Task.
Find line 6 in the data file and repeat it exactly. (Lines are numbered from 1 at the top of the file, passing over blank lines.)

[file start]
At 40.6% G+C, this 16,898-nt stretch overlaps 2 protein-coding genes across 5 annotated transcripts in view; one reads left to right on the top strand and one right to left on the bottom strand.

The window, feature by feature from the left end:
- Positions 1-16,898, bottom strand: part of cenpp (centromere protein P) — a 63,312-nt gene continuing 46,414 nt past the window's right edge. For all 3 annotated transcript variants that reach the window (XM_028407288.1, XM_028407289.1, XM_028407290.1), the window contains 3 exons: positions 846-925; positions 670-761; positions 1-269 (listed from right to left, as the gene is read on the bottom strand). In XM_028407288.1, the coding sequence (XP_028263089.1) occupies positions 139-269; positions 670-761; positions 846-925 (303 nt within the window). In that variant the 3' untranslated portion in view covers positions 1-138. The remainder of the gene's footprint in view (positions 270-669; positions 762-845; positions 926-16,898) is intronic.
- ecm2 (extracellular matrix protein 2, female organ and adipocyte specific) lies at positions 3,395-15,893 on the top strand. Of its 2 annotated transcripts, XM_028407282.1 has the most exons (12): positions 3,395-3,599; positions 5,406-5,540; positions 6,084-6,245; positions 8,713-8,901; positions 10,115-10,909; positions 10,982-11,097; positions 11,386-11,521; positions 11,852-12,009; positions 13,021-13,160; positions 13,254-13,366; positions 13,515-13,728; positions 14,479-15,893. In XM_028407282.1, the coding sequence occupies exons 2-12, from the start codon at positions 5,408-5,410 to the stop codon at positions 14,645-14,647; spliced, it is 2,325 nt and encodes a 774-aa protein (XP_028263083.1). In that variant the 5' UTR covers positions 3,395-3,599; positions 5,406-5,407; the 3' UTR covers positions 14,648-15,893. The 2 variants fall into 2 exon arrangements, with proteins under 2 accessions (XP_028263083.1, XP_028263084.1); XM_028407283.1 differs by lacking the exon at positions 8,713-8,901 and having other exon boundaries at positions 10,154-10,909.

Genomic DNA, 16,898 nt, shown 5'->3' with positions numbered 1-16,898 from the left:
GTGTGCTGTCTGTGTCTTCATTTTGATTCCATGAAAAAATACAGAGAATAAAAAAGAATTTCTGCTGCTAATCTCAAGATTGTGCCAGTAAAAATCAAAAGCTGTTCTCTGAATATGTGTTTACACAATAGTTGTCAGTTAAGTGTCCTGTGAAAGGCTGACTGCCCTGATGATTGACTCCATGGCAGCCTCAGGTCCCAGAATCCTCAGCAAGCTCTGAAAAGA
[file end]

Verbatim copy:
GTGTGCTGTCTGTGTCTTCATTTTGATTCCATGAAAAAATACAGAGAATAAAAAAGAATTTCTGCTGCTAATCTCAAGATTGTGCCAGTAAAAATCAAAAGCTGTTCTCTGAATATGTGTTTACACAATAGTTGTCAGTTAAGTGTCCTGTGAAAGGCTGACTGCCCTGATGATTGACTCCATGGCAGCCTCAGGTCCCAGAATCCTCAGCAAGCTCTGAAAAGA